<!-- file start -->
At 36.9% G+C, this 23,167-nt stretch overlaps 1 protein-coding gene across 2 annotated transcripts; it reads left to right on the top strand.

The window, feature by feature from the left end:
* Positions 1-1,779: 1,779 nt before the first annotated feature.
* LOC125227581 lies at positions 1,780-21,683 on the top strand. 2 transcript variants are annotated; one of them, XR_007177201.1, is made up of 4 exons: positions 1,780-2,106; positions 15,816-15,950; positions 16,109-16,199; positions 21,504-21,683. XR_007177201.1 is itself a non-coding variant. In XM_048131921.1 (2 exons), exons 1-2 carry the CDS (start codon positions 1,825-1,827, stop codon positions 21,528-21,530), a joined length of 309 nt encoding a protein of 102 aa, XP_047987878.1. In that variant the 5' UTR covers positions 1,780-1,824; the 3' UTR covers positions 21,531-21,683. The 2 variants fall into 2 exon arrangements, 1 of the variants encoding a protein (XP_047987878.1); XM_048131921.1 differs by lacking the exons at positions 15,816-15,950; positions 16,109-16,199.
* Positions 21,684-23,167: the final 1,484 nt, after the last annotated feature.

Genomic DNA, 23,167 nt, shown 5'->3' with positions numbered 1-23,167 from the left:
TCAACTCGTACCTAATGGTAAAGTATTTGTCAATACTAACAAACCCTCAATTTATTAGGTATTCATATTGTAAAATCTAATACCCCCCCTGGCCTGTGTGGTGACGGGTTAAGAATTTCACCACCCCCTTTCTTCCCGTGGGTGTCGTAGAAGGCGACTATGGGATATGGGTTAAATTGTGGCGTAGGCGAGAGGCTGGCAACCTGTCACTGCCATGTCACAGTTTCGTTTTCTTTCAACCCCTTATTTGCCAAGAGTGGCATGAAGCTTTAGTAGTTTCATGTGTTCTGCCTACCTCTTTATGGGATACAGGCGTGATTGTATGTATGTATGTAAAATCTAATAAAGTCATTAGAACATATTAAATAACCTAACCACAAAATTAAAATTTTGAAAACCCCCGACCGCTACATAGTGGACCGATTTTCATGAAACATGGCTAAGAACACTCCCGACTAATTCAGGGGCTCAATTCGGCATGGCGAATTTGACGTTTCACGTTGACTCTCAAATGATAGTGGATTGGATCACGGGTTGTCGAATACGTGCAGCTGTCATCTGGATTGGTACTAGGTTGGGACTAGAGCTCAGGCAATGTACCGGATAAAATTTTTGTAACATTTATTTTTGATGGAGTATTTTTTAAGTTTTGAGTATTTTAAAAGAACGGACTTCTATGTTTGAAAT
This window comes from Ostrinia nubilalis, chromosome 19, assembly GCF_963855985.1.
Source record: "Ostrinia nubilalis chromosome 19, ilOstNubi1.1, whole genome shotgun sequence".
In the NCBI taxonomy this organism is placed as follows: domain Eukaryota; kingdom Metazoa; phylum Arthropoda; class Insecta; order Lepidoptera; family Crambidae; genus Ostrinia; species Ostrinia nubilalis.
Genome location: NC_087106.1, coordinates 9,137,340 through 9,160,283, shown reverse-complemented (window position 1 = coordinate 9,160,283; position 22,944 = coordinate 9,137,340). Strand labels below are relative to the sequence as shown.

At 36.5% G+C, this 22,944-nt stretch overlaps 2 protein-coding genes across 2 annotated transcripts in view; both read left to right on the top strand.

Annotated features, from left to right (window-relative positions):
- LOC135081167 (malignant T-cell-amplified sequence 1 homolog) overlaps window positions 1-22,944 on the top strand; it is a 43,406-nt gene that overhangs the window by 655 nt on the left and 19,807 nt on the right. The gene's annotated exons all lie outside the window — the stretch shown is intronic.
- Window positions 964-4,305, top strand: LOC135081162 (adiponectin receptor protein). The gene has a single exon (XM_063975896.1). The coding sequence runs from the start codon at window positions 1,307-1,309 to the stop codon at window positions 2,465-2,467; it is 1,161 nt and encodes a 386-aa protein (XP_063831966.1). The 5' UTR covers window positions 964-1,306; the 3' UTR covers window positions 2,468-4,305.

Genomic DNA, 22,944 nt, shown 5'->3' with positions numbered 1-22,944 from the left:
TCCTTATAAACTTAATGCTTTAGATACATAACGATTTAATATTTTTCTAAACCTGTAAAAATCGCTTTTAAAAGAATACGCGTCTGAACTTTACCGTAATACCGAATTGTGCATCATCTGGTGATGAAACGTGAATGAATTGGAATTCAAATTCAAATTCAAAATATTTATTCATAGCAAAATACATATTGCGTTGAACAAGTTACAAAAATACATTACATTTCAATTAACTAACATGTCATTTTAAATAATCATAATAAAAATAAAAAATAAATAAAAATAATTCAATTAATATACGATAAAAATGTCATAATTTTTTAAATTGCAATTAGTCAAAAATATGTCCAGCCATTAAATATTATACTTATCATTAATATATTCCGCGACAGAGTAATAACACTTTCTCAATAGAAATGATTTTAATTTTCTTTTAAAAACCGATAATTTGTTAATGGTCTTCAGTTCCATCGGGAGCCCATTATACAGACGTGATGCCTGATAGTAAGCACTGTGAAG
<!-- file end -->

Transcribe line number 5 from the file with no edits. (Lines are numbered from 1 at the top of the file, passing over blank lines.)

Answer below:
* Positions 21,684-23,167: the final 1,484 nt, after the last annotated feature.